Similarly, a number of businesses needed to cut wages in order to get through this turbulent period. When revenue isn’t coming in steadily, many companies might not have enough cash reserves to maintain the status quo until business returns to normal.
If you have secured PPP funding and reduce the pay of workers who make less than $100,000 more than 25 percent, your loan forgiveness amount will be reduced in proportion to the pay cut.
For example, if an employee was making $100,000 pre-COVID and is now making $70,000, the loan forgiveness amount drops $5,000 (the difference between the 25 percent reduction that’s allowed and the 30 percent reduction that happened in this hypothetical scenario).
Just like the previous circumstance, there are some exemptions here, too. For example, businesses that are able to restore full wages by Dec. 31, 2020 will still be eligible for full loan forgiveness.
What are the three exemptions in the PPPFA?
There are a few scenarios where businesses may still be eligible for loan forgiveness even in the event that the above requirements aren’t met.
Exemption 1: Employee declines offer of being rehired or chooses to work fewer hours
Not every employee is going to be eager to return to work, and that’s perfectly understandable.
Under the PPPFA, employers who made good faith attempts to rehire workers or restore their hours that were rejected are still able to achieve loan forgiveness; they just need to have documented those offers. The math still stays the same. It’s just that the workers who turned down the offer are excluded from the calculation.
Exemption 2: Unable to hire a suitable replacement for the employee
Imagine a talented carpenter’s hours were cut down significantly or paused altogether during COVID-19, and that individual was offered a job elsewhere they accepted during that period. The previous employer is trying to find someone to replace this individual, but the skilled labor shortage is making that difficult.
In such a scenario, the business wouldn’t be on the hook for needing to hire an FTE replacement. In other words, if you need a master craftsman for the job and can’t find one, you don’t need to just hire a warm body to meet the loan forgiveness requirements.
Exemption 3: The business is not meeting the business activity of a pre-COVID reference period
This exemption is new with the PPPFA. Essentially, if businesses are unable to return to operation levels of Feb. 15, 2020, they will be exempt from having to comply with the loan forgiveness requirements.
There are still some gray areas when it comes to this exemption. For example, imagine a retailer has been able to open their store but customers are wary of shopping there due to concerns over the virus. Would this business owner be exempted from the loan forgiveness guidelines or would they be on the hook because they’re open for business? What happens if the business is a seasonal one—like an ice cream shop in a beach town?
It remains to be seen how business activity will be measured and by whom, but time will tell.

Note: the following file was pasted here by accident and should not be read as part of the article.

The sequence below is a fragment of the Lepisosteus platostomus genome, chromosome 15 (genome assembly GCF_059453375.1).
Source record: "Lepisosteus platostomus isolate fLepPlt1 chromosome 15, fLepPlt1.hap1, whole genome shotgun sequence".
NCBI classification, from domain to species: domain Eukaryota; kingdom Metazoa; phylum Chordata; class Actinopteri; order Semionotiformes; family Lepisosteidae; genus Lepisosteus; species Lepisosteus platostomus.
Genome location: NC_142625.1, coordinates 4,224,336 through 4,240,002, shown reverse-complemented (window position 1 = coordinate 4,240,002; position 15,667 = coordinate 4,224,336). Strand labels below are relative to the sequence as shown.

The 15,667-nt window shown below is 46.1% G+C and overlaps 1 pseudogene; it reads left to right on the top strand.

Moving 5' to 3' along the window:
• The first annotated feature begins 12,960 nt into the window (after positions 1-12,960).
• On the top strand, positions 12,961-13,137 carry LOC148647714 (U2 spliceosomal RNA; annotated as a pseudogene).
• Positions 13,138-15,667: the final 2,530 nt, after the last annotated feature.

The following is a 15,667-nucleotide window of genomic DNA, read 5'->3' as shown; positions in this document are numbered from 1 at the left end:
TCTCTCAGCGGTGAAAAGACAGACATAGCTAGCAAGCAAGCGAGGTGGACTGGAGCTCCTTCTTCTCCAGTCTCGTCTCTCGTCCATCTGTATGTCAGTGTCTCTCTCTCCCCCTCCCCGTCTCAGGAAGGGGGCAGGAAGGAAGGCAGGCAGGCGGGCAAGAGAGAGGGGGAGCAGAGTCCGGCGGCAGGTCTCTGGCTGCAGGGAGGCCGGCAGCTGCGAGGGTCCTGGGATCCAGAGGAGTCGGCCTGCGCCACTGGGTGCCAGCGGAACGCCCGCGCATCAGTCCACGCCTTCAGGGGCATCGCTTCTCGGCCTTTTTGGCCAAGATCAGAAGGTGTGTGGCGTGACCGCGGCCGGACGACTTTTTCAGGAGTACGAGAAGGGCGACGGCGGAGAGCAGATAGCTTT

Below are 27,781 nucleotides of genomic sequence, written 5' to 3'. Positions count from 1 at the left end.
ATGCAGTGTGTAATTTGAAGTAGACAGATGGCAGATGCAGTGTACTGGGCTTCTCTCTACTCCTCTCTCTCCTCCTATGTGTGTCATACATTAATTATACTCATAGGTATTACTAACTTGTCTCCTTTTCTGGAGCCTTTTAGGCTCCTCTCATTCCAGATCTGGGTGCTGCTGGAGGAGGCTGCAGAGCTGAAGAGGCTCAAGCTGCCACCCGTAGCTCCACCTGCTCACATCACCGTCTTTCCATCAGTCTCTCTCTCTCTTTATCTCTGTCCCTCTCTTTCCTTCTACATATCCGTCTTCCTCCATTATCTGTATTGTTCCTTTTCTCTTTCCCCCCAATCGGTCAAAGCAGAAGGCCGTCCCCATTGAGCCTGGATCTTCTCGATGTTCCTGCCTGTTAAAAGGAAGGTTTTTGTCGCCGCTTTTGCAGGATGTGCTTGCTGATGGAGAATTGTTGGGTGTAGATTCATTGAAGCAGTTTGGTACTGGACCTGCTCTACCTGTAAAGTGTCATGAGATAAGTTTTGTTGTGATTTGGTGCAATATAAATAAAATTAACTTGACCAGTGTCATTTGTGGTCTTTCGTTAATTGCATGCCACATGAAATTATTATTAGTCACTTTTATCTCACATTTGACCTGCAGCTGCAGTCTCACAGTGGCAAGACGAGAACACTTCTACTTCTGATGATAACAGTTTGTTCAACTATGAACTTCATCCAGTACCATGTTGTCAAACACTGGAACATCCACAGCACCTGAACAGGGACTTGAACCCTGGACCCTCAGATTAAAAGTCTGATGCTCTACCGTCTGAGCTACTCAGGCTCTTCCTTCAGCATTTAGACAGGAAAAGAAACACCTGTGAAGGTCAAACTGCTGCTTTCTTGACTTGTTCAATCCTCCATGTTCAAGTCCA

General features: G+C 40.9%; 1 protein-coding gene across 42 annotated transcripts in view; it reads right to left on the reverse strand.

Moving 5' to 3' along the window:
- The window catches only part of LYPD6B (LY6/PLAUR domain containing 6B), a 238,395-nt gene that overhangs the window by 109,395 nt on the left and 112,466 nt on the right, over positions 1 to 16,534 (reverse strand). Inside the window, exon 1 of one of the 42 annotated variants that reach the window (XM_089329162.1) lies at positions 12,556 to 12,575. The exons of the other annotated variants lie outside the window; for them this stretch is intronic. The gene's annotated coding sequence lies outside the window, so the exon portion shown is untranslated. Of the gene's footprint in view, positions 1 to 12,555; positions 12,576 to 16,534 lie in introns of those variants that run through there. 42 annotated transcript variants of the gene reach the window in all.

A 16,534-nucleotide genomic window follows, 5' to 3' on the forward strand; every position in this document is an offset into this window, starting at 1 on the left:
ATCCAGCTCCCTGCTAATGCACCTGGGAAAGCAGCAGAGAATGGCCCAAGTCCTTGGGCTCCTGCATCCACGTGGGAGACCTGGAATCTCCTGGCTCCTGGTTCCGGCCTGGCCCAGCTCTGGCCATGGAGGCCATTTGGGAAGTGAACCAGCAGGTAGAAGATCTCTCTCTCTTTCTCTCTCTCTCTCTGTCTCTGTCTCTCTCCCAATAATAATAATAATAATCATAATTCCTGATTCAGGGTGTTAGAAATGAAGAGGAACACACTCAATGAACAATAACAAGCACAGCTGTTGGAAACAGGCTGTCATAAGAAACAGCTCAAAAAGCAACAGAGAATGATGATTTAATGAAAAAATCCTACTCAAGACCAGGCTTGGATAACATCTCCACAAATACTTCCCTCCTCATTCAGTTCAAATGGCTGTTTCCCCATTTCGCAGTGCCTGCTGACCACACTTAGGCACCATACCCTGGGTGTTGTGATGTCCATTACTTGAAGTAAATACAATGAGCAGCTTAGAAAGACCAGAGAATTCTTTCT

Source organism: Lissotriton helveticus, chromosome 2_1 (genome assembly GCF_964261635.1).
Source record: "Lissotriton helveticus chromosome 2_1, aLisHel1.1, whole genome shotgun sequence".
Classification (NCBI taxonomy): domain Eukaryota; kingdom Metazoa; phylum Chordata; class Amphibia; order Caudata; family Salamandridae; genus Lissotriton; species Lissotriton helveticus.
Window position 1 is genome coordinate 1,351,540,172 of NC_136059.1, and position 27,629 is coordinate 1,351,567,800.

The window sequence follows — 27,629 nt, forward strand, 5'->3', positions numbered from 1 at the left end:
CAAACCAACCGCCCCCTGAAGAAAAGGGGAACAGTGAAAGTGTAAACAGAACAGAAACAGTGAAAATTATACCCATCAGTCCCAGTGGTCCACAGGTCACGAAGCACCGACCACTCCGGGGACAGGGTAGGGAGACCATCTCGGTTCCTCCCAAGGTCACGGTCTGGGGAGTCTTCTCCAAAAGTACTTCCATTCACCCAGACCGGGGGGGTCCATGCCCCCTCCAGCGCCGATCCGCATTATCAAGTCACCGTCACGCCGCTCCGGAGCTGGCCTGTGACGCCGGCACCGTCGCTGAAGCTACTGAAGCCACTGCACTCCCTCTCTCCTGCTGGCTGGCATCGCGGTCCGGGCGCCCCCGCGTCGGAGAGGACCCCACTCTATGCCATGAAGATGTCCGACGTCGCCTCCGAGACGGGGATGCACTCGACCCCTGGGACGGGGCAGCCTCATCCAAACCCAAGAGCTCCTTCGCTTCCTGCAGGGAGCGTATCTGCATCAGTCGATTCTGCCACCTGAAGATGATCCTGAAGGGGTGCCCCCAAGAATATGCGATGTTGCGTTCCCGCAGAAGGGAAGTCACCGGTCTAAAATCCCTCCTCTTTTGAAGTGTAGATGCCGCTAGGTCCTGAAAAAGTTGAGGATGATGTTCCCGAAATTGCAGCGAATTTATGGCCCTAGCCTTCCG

What happens when PPP loan forgiveness doesn’t apply?
Businesses that borrow funds under the PPPFA and either qualify for partial loan forgiveness or don’t qualify for loan forgiveness at all will end up with a five-year amortizing term loan with a 1 percent interest rate and a payment deferral period of six months. In the event a forgiveness application was submitted, the deferral period lasts until the SBA makes a decision on that application.
On the other hand, those who secured funding under the PPP but didn’t qualify for complete loan forgiveness end up with a two-year amortizing term loan. Interest rates and payment deferral stipulations remain the same. While PPP borrowers can request that their notes be converted into five-year loans, it is ultimately up to the lender to decide.
How can businesses pay back PPP loans?
Once the deferral period ends, businesses can repay their loans at any time. There aren’t any prepayment penalties, and interest only accrues up until the loan is fully paid off.
While it might be challenging for many businesses to pay off these loans quickly, the deferment of payroll taxes under the CARES Act might give some businesses access to the cash they need to remove PPP liabilities from their balance sheets.
What if a business can’t repay the full loan amount? The SBA has guaranteed lenders that the principal amount will be covered, while the lender may lose out on the 1 percent interest.
Using PPP and PPPFA funding to grow your business
While the original deadline for applying for coronavirus aid passed on June 30, it seems almost certain that President Trump will sign the bill passed by both chambers of Congress to reopen that deadline to Aug. 8.
If you’re a business owner who’s been affected by the COVID-19 pandemic, PPPFA funds can serve as a bridge that helps your company stay afloat until the coronavirus has finally come and gone. In many cases, you should be able to receive complete loan forgiveness, turning these funds from a liability to a grant. And even if you are not able to get your entire loan forgiven, you’re still able to borrow funds at a cool 1 percent.
What’s not to like?